And then there is India, the only member country that has yet to publicly endorse Taiwan to join the Quad. For India, Taiwan’s importance is more economic than political. In the eyes of Indian leaders, New Delhi would be adversely affected if it abandoned its developmental partnership with China. Intrinsically, India and China – both members of the BRICS platform for developing powers as well as the Shanghai Cooperation Organization (SCO), an Asian security grouping – “advocate for the reform of global economic institutions” while sharing “a common vision for a multipolar global order.” True to form, it is unlikely that India will support Taiwan verbally at the cost of undermining New Delhi’s ties with Beijing.

Up to now, Taiwan is still far from the top item on the Quad’s agenda. When the Quad does offer any support for Taiwan, it tends to be the consequence of deteriorating relations with Beijing. To the grouping, China’s ascendance toward global power is likely more of a concern than Beijing’s occupation of Taipei. Instead of an agreement-based standpoint, the Quad retains a broad-based outlook on the island. There is little real reason to hope to witness formal cooperation between the Quad and Taipei under a “Quad plus Taiwan” format.

Regardless, Taiwan has affirmed its pivotal role in the Indo-Pacific, both politically and economically. Besides serving as a democratic middle power in the Asia-Pacific and a strategic hub connecting the Indian and Pacific Oceans, Taiwan has risen to be a significant partner of the Quad, especially in terms of economic cooperation. As a major hub of high-tech manufacturing in the world, Taiwan could be a crucial part of the “Supply Chain Resilience Initiative” proposed by India, Australia, and Japan “to address supply chain disruptions in the Indo-Pacific region.” Taiwan’s vital role as a “critical node” within the global semiconductor supply chain is also of strategic importance to the Quad amid the grouping’s deteriorating ties with China. Due to its strategically important role, the Quad has good reason to support Taiwan.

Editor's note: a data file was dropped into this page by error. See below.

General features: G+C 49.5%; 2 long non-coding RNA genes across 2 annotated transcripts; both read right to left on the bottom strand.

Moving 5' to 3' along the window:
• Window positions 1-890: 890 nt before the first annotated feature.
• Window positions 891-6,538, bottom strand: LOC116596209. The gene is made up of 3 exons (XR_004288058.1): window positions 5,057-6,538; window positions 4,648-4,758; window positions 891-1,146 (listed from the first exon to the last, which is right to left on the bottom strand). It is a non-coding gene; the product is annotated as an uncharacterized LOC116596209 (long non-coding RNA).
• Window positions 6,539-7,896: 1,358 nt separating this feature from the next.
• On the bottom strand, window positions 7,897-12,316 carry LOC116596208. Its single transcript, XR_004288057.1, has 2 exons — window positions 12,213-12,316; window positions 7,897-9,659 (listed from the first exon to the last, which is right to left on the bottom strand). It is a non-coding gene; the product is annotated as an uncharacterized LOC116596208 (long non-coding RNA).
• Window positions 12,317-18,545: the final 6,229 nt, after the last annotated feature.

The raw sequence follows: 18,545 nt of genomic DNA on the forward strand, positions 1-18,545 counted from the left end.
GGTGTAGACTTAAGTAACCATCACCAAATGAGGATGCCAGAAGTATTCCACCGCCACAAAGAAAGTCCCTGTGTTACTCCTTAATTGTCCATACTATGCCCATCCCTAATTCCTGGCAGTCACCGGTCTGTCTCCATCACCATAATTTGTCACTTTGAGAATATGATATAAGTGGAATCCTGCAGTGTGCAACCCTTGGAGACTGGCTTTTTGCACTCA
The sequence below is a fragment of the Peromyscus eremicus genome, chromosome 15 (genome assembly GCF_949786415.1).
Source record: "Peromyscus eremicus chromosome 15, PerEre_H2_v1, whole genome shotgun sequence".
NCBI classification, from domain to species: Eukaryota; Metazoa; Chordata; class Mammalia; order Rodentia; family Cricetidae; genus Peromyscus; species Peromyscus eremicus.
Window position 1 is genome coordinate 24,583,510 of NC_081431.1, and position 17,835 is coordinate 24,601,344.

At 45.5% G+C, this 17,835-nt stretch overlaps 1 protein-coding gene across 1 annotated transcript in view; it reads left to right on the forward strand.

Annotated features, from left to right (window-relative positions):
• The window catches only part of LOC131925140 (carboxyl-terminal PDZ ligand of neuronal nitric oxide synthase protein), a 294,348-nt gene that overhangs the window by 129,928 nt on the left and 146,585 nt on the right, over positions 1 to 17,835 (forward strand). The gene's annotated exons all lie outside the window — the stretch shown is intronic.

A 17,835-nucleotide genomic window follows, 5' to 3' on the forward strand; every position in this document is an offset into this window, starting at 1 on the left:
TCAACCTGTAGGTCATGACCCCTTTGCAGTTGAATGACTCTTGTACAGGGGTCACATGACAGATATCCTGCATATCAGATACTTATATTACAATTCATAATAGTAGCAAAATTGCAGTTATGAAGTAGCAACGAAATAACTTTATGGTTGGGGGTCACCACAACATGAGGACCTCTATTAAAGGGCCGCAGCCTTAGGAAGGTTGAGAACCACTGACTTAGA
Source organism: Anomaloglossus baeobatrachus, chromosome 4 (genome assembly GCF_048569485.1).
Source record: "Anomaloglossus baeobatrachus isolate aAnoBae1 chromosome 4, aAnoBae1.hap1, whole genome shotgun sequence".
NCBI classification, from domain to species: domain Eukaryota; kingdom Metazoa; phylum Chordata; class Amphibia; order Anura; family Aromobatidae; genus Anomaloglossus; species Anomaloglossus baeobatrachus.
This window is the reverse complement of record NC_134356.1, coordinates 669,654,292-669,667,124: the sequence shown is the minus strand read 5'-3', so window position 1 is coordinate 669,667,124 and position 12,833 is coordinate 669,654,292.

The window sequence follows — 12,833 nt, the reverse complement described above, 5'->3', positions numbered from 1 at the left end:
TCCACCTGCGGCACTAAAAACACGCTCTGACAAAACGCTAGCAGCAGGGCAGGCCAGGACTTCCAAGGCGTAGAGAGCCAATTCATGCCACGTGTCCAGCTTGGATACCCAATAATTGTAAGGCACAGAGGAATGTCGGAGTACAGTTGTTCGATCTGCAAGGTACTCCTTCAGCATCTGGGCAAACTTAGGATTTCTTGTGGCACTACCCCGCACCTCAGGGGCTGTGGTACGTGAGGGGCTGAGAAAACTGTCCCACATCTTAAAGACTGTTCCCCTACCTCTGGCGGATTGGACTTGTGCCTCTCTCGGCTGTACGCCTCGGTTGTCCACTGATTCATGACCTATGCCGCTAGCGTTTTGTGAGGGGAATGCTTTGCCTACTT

What Is Next for the Quad on the Taiwan Issue?

Given the importance of Taiwan in the regional theater, it is imperative for the Quad to treat China’s intimidation of Taiwan as a catastrophic scenario that could affect the entire world rather than just the Taiwan Strait. Proactive actions should be taken by the four powers, including concerted attempts to turn the Quad into a legalized and institutionalized mechanism as well as develop concrete strategic synergy and defense cooperation with Taiwan.

In return, Taiwan should strengthen its self-defense capabilities and prove itself as a crucial diplomatic card in the region by astutely persuading the Quad to initiate dialogues and communications with the island democracy.  Additionally, Taiwan needs to play a proactive role in the Indo-Pacific, perhaps by leveling up its soft power engagement with regional countries through upgrading the current New Southbound Policy to the 2.0 version and enhancing ties with like-minded middle powers, such as New Zealand, Indonesia, Malaysia, and Vietnam.

Given these recommended actions for both sides, both the Quad and Taiwan would also be able to uphold the regional balance of power while preventing a “power vacuum,” something which China could take advantage of to not only exert its coercive influence over Taiwan but also intimidate other relatively smaller Indo-Pacific nations. By and large, the security of Taiwan should not be taken for granted; a mistake would be a careless decision with massive consequences. Amid values-based and geostrategic divides between democracies and autocracies, both the Quad and Taiwan bear the responsibility of forging mutual cooperation to make deterrence relevant.